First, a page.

Exception handling separates the normal processing from the “anomalous” processing. If an error occurs an exception can be thrown to notify that there is a problem, catches the exception and act appropriately, it can log, exit or interact with the user. You must use a try block to catch any exceptions.
try statements that may throw an exception catch (Exception e) statements that handle the exception. finally statements that will always run regardless of throwing an exception or not
- to catch every possible type of error use:
catch (Throwable t)
- to catch every possible type of exception use:
catch (Exception e)
You can have more than one catch block.
There are two types of exceptions, checked and unchecked exceptions. Checked exceptions extend the Exception class. A method that throws a checked exception or calls a method that declares a checked exception, requires to provide an exception handler. Unchecked exceptions extend Runtime Exception and methods can handle the exception but it is optional.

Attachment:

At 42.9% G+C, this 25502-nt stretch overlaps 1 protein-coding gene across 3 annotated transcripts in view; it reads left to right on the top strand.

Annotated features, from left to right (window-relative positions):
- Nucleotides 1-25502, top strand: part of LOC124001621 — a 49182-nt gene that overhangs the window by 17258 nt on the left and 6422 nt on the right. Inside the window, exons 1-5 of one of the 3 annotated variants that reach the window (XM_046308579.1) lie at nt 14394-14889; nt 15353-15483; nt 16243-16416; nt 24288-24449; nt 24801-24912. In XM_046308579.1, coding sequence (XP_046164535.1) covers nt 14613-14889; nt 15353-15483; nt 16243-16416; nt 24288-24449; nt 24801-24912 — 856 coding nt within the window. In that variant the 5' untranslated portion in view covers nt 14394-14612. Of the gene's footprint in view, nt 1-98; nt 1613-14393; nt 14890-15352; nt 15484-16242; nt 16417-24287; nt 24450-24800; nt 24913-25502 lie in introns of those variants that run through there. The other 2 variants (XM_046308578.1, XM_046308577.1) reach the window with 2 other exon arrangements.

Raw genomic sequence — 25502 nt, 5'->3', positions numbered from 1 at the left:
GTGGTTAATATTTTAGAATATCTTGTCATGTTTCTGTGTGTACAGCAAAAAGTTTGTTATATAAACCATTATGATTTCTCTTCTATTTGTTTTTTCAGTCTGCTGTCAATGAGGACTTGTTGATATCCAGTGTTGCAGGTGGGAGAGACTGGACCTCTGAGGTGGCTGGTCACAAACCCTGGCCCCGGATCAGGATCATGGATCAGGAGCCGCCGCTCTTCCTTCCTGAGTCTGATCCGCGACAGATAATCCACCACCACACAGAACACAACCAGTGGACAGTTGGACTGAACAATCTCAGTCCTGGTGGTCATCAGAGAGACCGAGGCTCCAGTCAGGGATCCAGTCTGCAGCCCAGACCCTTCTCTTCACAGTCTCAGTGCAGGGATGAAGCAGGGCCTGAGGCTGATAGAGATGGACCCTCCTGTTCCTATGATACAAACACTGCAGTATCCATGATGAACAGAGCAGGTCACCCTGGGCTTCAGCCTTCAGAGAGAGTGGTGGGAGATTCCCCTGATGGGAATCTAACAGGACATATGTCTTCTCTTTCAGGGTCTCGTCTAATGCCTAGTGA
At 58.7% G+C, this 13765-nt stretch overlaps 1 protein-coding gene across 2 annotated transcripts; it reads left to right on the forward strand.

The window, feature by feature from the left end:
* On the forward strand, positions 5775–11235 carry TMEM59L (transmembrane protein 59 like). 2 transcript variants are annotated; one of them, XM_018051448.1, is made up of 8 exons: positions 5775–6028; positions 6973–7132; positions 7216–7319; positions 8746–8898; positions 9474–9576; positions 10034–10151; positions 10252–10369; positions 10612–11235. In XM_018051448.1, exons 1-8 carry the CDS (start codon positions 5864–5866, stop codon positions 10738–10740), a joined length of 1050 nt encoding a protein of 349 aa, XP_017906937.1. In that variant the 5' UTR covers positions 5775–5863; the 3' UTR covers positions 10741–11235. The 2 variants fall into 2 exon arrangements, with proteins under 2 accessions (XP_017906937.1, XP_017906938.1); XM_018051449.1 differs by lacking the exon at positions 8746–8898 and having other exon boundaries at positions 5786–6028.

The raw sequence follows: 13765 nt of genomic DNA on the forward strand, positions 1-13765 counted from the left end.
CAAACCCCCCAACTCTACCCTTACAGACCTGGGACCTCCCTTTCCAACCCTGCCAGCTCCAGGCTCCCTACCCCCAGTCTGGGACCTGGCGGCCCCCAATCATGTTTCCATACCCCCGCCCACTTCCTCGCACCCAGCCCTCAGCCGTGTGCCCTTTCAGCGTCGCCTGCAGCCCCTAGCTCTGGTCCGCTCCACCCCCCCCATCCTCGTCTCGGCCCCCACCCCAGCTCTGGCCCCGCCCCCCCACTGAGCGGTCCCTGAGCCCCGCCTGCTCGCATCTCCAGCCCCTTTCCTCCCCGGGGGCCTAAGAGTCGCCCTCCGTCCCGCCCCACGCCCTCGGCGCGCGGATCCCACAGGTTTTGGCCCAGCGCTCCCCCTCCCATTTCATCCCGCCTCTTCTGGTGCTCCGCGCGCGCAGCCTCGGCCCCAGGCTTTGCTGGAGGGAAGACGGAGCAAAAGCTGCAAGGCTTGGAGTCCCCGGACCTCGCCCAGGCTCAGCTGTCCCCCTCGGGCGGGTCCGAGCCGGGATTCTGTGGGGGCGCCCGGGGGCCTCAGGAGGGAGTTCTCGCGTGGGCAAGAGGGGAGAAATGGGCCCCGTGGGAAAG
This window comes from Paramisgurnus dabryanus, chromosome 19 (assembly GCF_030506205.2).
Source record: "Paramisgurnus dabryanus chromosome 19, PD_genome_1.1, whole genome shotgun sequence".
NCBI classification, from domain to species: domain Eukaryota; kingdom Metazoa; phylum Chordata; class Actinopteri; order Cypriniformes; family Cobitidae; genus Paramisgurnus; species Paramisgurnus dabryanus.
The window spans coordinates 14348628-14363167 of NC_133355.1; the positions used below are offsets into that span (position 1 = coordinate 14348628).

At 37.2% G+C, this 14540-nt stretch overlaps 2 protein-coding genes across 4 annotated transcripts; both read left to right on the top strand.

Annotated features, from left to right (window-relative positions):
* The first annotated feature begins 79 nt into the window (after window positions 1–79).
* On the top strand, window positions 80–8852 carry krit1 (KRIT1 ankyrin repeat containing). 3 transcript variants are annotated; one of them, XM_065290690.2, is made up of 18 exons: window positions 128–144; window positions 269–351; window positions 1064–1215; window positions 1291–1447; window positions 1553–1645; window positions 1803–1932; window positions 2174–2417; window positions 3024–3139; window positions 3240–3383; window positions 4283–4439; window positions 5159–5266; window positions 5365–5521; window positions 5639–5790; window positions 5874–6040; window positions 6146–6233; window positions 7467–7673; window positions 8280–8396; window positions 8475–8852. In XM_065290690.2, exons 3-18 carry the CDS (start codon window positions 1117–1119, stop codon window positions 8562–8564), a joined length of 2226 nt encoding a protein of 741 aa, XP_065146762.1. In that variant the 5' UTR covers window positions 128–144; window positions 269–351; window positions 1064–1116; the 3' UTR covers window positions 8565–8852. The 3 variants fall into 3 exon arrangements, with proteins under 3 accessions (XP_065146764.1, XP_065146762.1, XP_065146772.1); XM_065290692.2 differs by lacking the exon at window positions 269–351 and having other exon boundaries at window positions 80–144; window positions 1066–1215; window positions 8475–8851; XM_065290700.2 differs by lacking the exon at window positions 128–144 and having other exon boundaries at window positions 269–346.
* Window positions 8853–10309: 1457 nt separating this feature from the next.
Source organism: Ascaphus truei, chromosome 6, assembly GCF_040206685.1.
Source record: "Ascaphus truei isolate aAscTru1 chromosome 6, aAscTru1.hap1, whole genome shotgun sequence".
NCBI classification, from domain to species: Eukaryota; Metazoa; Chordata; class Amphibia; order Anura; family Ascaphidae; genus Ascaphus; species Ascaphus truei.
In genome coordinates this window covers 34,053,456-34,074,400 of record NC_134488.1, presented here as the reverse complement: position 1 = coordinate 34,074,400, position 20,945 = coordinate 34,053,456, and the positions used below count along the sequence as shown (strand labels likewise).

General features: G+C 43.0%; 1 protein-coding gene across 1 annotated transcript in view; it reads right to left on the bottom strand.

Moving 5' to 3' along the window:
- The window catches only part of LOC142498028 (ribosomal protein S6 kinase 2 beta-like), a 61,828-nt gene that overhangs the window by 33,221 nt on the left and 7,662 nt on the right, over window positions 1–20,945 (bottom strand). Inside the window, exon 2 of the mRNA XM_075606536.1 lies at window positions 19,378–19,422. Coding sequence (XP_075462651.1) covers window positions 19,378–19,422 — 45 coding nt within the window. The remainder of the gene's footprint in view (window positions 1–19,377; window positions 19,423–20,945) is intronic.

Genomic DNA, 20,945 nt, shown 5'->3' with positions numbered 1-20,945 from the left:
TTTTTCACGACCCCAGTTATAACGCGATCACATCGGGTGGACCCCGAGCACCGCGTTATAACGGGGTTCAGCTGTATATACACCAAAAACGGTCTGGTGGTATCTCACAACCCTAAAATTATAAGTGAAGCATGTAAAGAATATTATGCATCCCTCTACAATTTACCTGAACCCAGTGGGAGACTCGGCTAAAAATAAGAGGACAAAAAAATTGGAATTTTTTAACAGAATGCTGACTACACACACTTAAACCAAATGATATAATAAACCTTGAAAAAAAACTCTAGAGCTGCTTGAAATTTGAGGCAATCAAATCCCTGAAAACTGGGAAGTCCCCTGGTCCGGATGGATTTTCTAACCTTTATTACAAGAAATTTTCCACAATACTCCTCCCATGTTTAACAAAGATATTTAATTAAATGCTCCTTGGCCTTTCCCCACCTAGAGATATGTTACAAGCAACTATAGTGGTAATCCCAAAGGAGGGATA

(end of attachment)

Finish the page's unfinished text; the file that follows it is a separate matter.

public void someMethod() throws AnException
You can report/throw an exception with
throw new SomeExceptions(parameters);
The following code says Unhandled exception: java.io.FileNotFoundException
That means we need a try-block and add catch clauses. In IntelliJ prest Alt+Enter and select Add catch clause(s)
Then the finally block
On close there is an other warning Unhandled exception: java.io.IOException. You need to handle this exception too. Or you surround it with try-block:
or you must add exception to the method signature